ministry finance

Treasury Bills and other money market instruments should be utilised solely for that portion of liquidity that truly may be required in the short term.

Ever since the change in the interest rate environment in the second half of 2022 following the extended period of unprecedented low to negative interest rates across the eurozone, various types of investors have been using the Treasury Bill market in order to start generating investment income on part of their idle liquidity held in banks.

Since the largest banks in Malta did not materially change their interest rates for depositors, the prospect of using the Malta Government Treasury Bill market became more appealing. However, despite the evident mobilisation of some of this liquidity into money market instruments, the amount of deposits within the banking system remains exceptionally high indeed which is leading to record levels of profits for the banks especially those which effected limited ‘pass through’ of interest rates.

I explained the mechanics of the Malta Government Treasury Bill market on a number of occasions since October 2022 when participation increased as the interest rate environment changed. Over the past 18 months, the weekly auctions attracted consistent demand from the investing public.

In fact, the total outstanding Treasury Bill issuance approached the €1 billion level in September 2022 and remained above the €800 million level for most of the first half of 2023. Treasury Bill issuance declined rapidly in September and October 2023 to below €500 million and subsequently increased once again to €700 million in early 2024. However, last week the total outstanding amount of Treasury Bills dropped once again to below the €500 million level. As a consequence of the lower acceptance by the Treasury, the yield on Malta Govt Treasury Bills also declined with the weighted average yield of the three-month Treasury Bill dropping below the 2.90 per cent level compared to a high of 3.646 per cent in December 2023.

Investors may be surprised at the decline in Treasury Bill issuance when the budget deficit is still expected to remain high on an absolute level (totalling €920 million in 2024) and in view of this, the Government is expected to require funding of up to €1.7 billion during the year. However, following the recent MGS issuance of €399 million and the issue of Malta Government Savings Bonds of €72 million available only to pensioners, last week it was revealed that during the first two months of the year, the Government’s consolidated fund reported a surplus of €151.4 million. As such, the low level of Treasury Bill issuance is clearly directly as a result of the current low funding requirements of the Government.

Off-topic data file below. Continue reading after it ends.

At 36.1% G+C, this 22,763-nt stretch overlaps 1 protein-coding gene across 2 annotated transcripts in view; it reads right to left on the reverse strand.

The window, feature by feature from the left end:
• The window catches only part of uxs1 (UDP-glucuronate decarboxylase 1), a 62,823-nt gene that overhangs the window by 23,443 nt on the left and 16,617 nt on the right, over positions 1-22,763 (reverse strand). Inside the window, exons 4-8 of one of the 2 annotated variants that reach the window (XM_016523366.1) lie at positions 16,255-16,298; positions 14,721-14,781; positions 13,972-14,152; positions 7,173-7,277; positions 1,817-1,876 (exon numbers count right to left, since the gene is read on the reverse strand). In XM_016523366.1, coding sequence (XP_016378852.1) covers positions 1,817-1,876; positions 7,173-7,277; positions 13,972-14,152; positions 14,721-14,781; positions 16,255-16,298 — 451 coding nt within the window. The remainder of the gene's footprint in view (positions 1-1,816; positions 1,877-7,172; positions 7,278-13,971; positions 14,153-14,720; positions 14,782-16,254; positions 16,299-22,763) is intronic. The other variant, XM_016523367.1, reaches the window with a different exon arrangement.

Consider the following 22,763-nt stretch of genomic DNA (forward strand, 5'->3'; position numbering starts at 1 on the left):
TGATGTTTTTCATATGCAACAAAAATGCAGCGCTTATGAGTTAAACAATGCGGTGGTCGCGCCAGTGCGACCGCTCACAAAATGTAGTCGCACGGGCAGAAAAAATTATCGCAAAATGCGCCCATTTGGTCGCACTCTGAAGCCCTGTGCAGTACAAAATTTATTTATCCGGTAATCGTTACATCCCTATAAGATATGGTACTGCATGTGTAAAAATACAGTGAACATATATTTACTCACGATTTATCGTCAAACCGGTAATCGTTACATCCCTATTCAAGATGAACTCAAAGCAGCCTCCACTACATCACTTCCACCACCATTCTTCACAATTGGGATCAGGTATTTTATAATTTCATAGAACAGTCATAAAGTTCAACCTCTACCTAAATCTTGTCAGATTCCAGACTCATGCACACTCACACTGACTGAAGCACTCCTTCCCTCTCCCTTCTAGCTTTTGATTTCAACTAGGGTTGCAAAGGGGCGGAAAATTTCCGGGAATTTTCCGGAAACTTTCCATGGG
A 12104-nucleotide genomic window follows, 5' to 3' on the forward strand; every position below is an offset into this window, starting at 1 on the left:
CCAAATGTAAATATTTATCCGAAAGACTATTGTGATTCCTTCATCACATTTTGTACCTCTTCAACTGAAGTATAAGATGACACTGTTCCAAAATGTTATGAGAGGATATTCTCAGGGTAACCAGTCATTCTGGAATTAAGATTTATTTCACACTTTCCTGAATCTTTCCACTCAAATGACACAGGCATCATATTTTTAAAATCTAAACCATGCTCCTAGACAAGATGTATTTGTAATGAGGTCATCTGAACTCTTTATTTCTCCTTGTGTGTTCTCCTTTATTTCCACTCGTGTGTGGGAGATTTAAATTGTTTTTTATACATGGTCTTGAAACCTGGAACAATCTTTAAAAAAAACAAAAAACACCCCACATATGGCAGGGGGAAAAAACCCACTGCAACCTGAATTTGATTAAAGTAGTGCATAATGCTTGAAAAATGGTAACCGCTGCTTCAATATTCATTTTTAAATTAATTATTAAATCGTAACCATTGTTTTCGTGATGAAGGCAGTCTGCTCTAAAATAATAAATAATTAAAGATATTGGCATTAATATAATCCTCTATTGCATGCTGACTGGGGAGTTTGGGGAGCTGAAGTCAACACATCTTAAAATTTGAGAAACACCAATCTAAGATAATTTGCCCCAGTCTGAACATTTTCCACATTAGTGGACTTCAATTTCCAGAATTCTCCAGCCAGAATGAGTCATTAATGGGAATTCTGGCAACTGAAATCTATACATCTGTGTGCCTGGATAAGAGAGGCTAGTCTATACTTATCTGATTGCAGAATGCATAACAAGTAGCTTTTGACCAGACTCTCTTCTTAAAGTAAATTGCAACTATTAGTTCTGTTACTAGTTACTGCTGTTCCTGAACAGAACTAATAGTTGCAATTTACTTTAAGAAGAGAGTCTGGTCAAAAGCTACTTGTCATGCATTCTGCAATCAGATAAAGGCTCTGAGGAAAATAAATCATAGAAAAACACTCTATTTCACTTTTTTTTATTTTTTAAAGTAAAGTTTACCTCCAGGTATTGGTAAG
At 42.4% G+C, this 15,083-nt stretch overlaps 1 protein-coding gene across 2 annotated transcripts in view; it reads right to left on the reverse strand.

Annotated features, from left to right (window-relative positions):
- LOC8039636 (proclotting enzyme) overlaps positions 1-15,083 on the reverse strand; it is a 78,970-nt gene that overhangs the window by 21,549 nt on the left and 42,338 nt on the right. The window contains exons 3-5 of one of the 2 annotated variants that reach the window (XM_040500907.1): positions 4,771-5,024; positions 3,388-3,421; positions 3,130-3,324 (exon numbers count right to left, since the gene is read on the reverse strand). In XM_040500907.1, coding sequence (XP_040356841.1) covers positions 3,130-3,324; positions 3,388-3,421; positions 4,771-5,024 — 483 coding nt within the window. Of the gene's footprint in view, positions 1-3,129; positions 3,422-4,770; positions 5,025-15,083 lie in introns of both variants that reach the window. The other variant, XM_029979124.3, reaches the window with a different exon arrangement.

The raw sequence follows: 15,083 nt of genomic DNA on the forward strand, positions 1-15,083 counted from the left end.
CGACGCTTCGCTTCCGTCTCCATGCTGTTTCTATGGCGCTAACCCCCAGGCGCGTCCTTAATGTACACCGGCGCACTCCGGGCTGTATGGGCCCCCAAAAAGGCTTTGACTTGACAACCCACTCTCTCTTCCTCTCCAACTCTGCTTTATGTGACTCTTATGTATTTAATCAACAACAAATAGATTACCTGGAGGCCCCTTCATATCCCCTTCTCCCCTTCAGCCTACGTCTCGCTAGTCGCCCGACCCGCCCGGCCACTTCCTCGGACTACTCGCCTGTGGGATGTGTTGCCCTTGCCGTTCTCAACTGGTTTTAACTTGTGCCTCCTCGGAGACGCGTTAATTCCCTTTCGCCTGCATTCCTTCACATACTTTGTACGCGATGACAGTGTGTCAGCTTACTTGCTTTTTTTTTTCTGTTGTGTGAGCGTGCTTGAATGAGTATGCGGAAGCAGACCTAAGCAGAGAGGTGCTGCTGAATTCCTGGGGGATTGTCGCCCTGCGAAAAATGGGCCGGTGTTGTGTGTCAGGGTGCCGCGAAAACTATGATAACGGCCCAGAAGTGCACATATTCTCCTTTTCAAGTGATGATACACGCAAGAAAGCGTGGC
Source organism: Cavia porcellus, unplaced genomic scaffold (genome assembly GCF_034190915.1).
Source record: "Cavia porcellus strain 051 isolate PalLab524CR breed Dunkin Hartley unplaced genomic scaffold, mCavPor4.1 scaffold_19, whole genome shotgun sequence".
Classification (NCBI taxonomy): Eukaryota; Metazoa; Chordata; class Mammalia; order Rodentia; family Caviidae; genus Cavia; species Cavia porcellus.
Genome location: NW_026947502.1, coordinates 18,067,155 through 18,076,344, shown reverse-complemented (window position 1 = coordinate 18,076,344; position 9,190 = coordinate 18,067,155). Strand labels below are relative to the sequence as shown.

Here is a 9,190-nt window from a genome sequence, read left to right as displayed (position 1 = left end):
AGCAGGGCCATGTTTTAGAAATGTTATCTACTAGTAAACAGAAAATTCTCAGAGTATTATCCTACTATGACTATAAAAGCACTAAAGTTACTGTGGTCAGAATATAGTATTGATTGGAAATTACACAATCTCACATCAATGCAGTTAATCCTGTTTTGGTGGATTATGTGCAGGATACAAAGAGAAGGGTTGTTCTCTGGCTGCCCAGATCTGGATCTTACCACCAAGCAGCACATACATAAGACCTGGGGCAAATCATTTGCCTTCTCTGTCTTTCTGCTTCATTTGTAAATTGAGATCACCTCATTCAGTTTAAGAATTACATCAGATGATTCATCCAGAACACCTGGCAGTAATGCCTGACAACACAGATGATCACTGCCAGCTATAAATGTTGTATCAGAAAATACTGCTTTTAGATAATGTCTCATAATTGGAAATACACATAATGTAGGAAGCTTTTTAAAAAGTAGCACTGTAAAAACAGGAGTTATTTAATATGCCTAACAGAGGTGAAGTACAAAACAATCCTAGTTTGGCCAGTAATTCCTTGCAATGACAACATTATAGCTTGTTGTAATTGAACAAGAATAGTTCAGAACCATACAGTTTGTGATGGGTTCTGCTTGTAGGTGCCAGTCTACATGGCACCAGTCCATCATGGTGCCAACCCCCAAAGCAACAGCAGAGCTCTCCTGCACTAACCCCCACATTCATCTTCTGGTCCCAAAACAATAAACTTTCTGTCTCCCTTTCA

While yields on Malta Government Treasury Bills have declined during the past several weeks, it is worth highlighting that this is not reflective of the situation across the eurozone. The lower yield is only due to the lower amounts being accepted by the Treasury and the consistent level of demand by investors. Several investors may be indifferent on the maximisation of yields and may simply wish to generate a positive return compared to zero (or close to zero) rates of interest on savings or term deposits among the larger credit institutions in Malta.

On the other hand, yields on other short-term bonds across the international bond markets (with exactly the same characteristics of Malta Government Treasury Bills) are still generating yields of well-above the three per cent level.

In fact, the main international finance websites depict yields on short-term sovereign bonds on an ongoing basis with the 3-month German bund yield currently at 3.75 per cent, France at 3.9 per cent and Italy at 3.8 per cent just to name a few. Moreover, there are several investment-grade corporate bonds (some with similar credit ratings of the Malta Government and others also with a higher rating) of well-known multinationals also providing attractive yields for short-term bonds.

Investors need to align their investment portfolios with their overall investment objectives in view of the ‘reinvestment risk’ in the months ahead. While Treasury Bills have consistently given an annualised yield of above three per cent over the past 18 months, it should not be assumed that this will continue indefinitely especially as the European Central Bank is expected to start reducing its deposit facility as from June 2024 which should lead to lower yields.

As such, Treasury Bills and other money market instruments should be utilised solely for that portion of liquidity that truly may be required in the short term. Investors need to rethink the optimum level of cash and short-term liquid instruments that needs to be kept in the bank or in money market instruments, and subsequently select financial instruments that match their ulterior investment objectives.

The opportunity cost of holding excess liquidity has been evident over the past 18 months as investors could have easily obtained annualised yields in excess of three per cent in very short-term financial instruments both locally as well as internationally as opposed to keeping them idle on call at credit institutions. Likewise, with yields possibly declining in the months ahead, investors need to be cognisant of the reinvestment risk of keeping too large a balance of idle cash and short-term liquid instruments as opposed to a portfolio that is suitability structured to match longer-term objectives.

Read more of Mr Rizzo’s insights at Rizzo Farrugia (Stockbrokers).

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